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YOUNGSTOWN – The Mahoning County Mental Health and Recovery Council is offering a new scholarship to Youngstown State University for minority students entering the fields of social work and mental health.

Valerie Burney, the board’s community engagement and outreach coordinator, said there was a minority shortage in social work and mental health.

“This scholarship directly targets and encourages students of color, especially African American students, to pursue careers in social work and mental health services,” she said.

“It helps clients see other people providing the services that are like them,” she said. “We are not well represented in the area of ​​mental health and social work.

Burney was recently hired by the board to connect minorities to services and educate them about the services available to them, she said. “If you need services, we encourage you to get them,” she said.


“Many blacks do not seek mental health services because of the stigma associated with it, especially in the African American community,” she added.

“We’ll see a cardiologist, an endocrinologist, but with mental health people worry, like, what will they think of me if I need therapy? She declared.

COVID-19 may have increased mental health problems, she said.

“You have to consider whether you are having a (death), dealing with COVID or a plethora of other incidents, especially in Youngstown with violence, that’s a lot. You can face grieving, and it can turn into anxiety and depression and you’re not even aware that’s how I’m feeling, ”she said.

“The black community may be more likely to talk to a pastor. Religion is important in the African American community. They can go to a pastor before they see a therapist, ”she said.

Burney said black people sometimes think back to the Tuskegee study, in which the US Public Health Service studied untreated syphilis from 1932 by studying the health of 600 black men – including 399 with syphilis – and told them refused penicillin treatment. Penicillin was the treatment of choice for syphilis in 1943.

“They go back to the Tuskegee experience. It’s ingrained in some individuals. I will not be an experience, ”she said.

She also believes that some minorities do not seek mental health services by asking themselves, “Do they understand me? Do they understand my culture?

As a result, more minorities are needed to provide these services, Burney said.


The Youngstown Chapter of The Links Inc. assists the Board of Trustees in awarding the scholarship by receiving applications and selecting the recipient.

The scholarship offers either $ 1,000 for a full-time student or $ 500 for a part-time student, Burney said. The scholarship will be awarded in May and can be used from this summer or fall semester. The scholarship is intended for residents of Mahoning County.

The deadline to apply is April 4 at:

Jamie Bledsoe, a local real estate agent who is Links’ scholarship coordinator and director of youth services, said Links is one of the oldest minority nonprofits in the United States, having been founded in 1955.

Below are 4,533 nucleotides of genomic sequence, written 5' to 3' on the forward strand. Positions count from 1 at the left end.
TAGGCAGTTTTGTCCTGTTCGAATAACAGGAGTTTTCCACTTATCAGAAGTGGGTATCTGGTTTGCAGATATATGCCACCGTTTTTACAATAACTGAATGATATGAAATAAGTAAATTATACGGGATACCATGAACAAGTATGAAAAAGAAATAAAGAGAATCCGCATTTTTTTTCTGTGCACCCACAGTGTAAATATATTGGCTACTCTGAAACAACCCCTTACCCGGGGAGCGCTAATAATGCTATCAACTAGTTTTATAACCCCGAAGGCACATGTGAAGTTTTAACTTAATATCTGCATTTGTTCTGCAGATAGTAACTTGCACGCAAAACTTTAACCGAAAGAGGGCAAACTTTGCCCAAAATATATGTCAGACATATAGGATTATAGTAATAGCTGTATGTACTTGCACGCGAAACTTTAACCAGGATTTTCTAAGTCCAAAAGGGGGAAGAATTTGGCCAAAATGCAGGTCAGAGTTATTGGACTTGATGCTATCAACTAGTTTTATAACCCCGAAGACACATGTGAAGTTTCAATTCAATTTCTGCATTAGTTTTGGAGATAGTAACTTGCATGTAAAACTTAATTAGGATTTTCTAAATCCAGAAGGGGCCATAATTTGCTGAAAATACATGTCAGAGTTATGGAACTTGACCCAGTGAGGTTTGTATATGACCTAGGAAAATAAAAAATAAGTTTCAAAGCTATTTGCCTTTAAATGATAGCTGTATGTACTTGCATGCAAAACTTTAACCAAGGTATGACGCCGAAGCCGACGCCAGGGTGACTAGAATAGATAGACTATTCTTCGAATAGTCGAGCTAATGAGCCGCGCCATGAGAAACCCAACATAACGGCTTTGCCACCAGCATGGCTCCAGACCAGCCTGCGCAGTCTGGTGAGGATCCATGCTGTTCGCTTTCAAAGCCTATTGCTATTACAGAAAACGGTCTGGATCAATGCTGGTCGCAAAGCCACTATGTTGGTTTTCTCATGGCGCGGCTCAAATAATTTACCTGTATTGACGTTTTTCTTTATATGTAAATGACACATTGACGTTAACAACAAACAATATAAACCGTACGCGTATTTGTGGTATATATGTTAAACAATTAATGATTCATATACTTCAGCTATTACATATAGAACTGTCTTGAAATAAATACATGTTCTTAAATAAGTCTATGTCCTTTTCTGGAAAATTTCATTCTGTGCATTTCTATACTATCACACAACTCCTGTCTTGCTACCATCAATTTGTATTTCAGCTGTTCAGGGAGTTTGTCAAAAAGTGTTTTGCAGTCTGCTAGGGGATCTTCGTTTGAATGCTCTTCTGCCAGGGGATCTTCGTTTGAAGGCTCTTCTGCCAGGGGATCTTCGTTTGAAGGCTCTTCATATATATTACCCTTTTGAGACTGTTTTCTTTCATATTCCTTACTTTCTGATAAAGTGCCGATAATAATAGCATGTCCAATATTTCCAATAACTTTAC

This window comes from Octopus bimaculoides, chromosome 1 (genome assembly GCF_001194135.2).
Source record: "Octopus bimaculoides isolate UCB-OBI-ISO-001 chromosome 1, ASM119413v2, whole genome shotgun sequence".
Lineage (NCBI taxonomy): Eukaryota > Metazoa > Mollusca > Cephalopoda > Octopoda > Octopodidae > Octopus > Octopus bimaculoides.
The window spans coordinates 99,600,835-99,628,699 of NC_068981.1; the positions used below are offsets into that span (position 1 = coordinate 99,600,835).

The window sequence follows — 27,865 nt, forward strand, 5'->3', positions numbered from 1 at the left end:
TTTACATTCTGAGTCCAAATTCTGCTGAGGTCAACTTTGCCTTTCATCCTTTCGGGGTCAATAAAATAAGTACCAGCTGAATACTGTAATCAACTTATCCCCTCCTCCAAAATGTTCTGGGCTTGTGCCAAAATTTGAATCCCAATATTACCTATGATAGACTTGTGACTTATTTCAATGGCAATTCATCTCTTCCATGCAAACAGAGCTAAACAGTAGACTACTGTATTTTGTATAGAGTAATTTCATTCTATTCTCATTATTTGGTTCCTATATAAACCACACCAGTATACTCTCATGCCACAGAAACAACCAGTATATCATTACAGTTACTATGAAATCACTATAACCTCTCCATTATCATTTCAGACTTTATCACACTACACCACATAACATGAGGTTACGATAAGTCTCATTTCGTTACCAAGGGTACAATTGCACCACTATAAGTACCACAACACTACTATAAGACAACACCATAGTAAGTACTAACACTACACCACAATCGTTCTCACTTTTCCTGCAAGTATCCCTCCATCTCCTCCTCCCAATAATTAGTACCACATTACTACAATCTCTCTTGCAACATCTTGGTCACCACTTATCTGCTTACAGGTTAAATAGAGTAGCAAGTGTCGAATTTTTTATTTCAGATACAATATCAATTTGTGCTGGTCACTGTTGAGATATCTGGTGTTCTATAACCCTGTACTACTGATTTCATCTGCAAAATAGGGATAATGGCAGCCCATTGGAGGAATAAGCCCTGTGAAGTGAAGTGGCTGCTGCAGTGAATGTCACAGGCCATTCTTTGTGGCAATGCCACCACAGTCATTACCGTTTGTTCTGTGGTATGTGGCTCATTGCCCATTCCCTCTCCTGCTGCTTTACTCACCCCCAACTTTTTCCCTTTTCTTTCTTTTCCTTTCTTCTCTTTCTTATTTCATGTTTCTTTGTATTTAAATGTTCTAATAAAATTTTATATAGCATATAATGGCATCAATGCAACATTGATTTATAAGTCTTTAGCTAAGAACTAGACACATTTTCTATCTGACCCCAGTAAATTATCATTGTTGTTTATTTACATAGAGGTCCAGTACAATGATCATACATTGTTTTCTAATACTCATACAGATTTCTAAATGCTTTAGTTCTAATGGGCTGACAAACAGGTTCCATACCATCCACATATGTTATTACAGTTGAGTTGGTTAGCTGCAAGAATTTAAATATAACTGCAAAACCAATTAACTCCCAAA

Links focuses on international and national trends and provides services to young people, including encouraging minority students to enter science, technology, engineering and mathematics (STEM) fields.

She said that in communities like Youngstown, which can be seen as economically depressed, “the need for social services is very great. And unfortunately, we are seeing a decrease or a lack of interest in this area. “

Some of the reasons are that this is “difficult ground” and it doesn’t pay off very well, she said. Another reason is that a lot of people don’t have a lot of information about the domain.

“Having a scholarship to alleviate some of the costs could help spark interest in having more minorities in the field,” she said.


“We have seen a huge need for people trained in social services because of the pandemic,” said Bledsoe.

But there was a lack of minorities on the ground before COVID-19.

She said a COVID-19 stressor is displaced from employment and educational opportunities, such as elementary and secondary education and post-secondary education.

She said that when students and parents are often at home together due to COVID-19, it can create stressors. “How are you dealing with all this time? ” she said.

Dana Davis, chair of the YSU social work department, said the percentage of black students in the YSU social work program was around 20% for the bachelor’s degree program and around 8% for the bachelor’s degree program. master’s program. In Mahoning County, the percentage of black residents is 16.1%, according to US census data.

Davis said the percentage of black residents who need social services is higher than their population in the community because of “institutional racism and oppression in this country. There will always be more minorities who will need services, will have more barriers to service, will have more gaps in services.

She agrees that black people often do not trust service providers in the health care system.

“So, it’s ideal if they have a vendor that looks like them to make them feel like they can trust the process more easily,” she said.

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